The still-young Fife-born comic has done a lot in recent times. He’s co-written an online indie sitcom called MUFF, conducted a TED-style talk about the nature of stories, performed stand-up on late-night US TV show, Conan, and written a new stand-up set entitled Dark. Here, he answers questions about all of those things, and a wee bit more.
I hear you’re sick of people calling your comedy ‘dark’: what do you think they see in your work that could be described as dark? What constitutes dark humour for you?
I talk about death, God (or the lack thereof, if you have any common sense), drugs, sex and lots of other things, and I’m comfortable talking about them. I’ll also sometimes challenge ideas and spout my opinion, which people are obviously allowed to disagree with, but don’t expect me to give a shit. I only claim to be a comedian, not a genius. People who get offended by comedy are idiots, there are no other words for them (there are: ‘cunts’). You don’t get to listen to a comedian’s joke and say ‘he / she wasn’t joking’. I think people see comedians like Jim Jefferies, Louis CK, Amy Schumer etc. are really funny, but also genuinely honest about themselves, their insecurities. A lot of people are too scared to be honest, so seeing someone else do it freaks them out.
Unless they turned the background sound right down, it seemed like you had a very tough crowd at the TEDx Talk you did on stories: what was your experience of doing that?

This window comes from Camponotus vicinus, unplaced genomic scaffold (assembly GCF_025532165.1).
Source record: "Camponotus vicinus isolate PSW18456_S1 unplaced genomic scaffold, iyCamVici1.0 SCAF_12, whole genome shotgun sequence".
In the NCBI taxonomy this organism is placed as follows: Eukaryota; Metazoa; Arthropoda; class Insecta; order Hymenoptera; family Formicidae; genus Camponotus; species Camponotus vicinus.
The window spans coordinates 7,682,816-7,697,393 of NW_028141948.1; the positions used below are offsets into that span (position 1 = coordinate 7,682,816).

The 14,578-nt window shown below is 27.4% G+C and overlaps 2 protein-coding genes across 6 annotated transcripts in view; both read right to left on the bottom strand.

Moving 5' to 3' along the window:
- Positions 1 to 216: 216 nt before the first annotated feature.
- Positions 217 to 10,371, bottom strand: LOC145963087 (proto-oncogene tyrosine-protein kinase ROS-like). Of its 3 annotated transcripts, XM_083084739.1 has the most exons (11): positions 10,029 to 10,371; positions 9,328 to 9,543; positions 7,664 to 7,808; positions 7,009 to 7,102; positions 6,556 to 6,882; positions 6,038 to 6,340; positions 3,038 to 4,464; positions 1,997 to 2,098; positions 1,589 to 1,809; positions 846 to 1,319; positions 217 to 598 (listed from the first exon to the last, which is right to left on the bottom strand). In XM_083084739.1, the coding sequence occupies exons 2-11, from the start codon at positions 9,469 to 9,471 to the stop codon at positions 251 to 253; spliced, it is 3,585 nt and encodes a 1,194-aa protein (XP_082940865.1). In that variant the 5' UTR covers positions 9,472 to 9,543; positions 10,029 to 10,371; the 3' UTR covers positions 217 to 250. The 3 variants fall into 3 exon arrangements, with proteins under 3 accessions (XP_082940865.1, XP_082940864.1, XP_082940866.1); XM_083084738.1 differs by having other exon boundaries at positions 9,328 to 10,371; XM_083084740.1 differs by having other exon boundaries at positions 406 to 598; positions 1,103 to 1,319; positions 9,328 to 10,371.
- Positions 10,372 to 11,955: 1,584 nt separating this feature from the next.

Could have been a tough crowd. Could’ve been the fact that there were only 25 audience members in a 200-seat lecture theatre in the afternoon. It wasn’t a comedy gig or interactive talk and I was the only one mic’d up. But who’s to say…
The first Conan you did: was it scary or just fine? Would you ever consider pitching up in the US for an extended period to try and crack it there?
It was great. It’s an incredibly supportive show. Everyone backstage is on your side and really friendly. I don’t think I’d ever move to America. I love Scotland. I love Edinburgh. And I can’t see any reason for me to move there; I don’t mind visiting a lot, but my entire life is in Scotland and I have no intention of ever changing that.
What’s the latest with MUFF?
We’re technically behind schedule, but also not, considering it’s our show and we don’t have any contracts. We want it out, but we don’t want to rush it. Hopefully it’ll be out by September.
What kind of stuff are you tackling in Dark?
God, tampons, chilli, drugs, death, your mum.
In House of Cards, Frank Underwood gave up videogames for painting figurine civil war soldiers. What do you picture yourself doing in the future should you ever drop the habit?
You’ve never especially dabbled in politics on stage: does politics bore you too much to find comedy in it? Do you think it’s an area you might see yourself ever talking about?
I just can’t pretend to give a shit about it. It bores me and I don’t know enough about it. I like talking about things I’m passionate about, and I feel nothing for politics, because I’m an out of touch moron.
Daniel Sloss’ Dark is at EICC, Edinburgh, 6–30 Aug (not 17, 25) and on tour from 18 Sep